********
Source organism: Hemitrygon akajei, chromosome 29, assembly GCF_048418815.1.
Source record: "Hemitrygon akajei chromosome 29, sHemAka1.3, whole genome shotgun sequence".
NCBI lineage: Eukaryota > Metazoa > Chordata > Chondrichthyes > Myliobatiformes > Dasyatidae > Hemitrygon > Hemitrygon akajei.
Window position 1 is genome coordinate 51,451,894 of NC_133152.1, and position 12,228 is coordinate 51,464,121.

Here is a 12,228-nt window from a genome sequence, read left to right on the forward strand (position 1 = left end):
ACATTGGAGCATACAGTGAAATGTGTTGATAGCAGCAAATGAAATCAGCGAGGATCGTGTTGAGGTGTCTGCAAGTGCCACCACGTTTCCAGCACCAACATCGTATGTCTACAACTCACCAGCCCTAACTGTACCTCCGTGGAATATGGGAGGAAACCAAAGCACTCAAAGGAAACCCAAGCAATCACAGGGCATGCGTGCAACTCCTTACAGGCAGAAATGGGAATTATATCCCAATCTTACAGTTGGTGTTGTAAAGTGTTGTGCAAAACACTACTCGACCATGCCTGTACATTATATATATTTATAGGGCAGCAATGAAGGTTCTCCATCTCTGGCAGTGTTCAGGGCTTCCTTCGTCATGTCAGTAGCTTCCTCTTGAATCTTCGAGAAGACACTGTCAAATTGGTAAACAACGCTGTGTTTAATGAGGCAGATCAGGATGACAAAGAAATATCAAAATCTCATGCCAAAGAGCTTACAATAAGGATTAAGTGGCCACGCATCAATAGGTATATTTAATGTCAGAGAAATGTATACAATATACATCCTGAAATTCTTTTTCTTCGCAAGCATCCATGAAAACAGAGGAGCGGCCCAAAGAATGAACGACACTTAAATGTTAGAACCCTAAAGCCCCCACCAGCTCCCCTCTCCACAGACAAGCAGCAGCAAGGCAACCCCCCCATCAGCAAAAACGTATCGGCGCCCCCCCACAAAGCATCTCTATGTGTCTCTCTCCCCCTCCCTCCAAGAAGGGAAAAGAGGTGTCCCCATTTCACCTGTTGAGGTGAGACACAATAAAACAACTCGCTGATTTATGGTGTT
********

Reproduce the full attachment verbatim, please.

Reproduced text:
Source organism: Hemitrygon akajei, chromosome 29, assembly GCF_048418815.1.
Source record: "Hemitrygon akajei chromosome 29, sHemAka1.3, whole genome shotgun sequence".
NCBI lineage: Eukaryota > Metazoa > Chordata > Chondrichthyes > Myliobatiformes > Dasyatidae > Hemitrygon > Hemitrygon akajei.
Window position 1 is genome coordinate 51,451,894 of NC_133152.1, and position 12,228 is coordinate 51,464,121.

Here is a 12,228-nt window from a genome sequence, read left to right on the forward strand (position 1 = left end):
ACATTGGAGCATACAGTGAAATGTGTTGATAGCAGCAAATGAAATCAGCGAGGATCGTGTTGAGGTGTCTGCAAGTGCCACCACGTTTCCAGCACCAACATCGTATGTCTACAACTCACCAGCCCTAACTGTACCTCCGTGGAATATGGGAGGAAACCAAAGCACTCAAAGGAAACCCAAGCAATCACAGGGCATGCGTGCAACTCCTTACAGGCAGAAATGGGAATTATATCCCAATCTTACAGTTGGTGTTGTAAAGTGTTGTGCAAAACACTACTCGACCATGCCTGTACATTATATATATTTATAGGGCAGCAATGAAGGTTCTCCATCTCTGGCAGTGTTCAGGGCTTCCTTCGTCATGTCAGTAGCTTCCTCTTGAATCTTCGAGAAGACACTGTCAAATTGGTAAACAACGCTGTGTTTAATGAGGCAGATCAGGATGACAAAGAAATATCAAAATCTCATGCCAAAGAGCTTACAATAAGGATTAAGTGGCCACGCATCAATAGGTATATTTAATGTCAGAGAAATGTATACAATATACATCCTGAAATTCTTTTTCTTCGCAAGCATCCATGAAAACAGAGGAGCGGCCCAAAGAATGAACGACACTTAAATGTTAGAACCCTAAAGCCCCCACCAGCTCCCCTCTCCACAGACAAGCAGCAGCAAGGCAACCCCCCCATCAGCAAAAACGTATCGGCGCCCCCCCACAAAGCATCTCTATGTGTCTCTCTCCCCCTCCCTCCAAGAAGGGAAAAGAGGTGTCCCCATTTCACCTGTTGAGGTGAGACACAATAAAACAACTCGCTGATTTATGGTGTT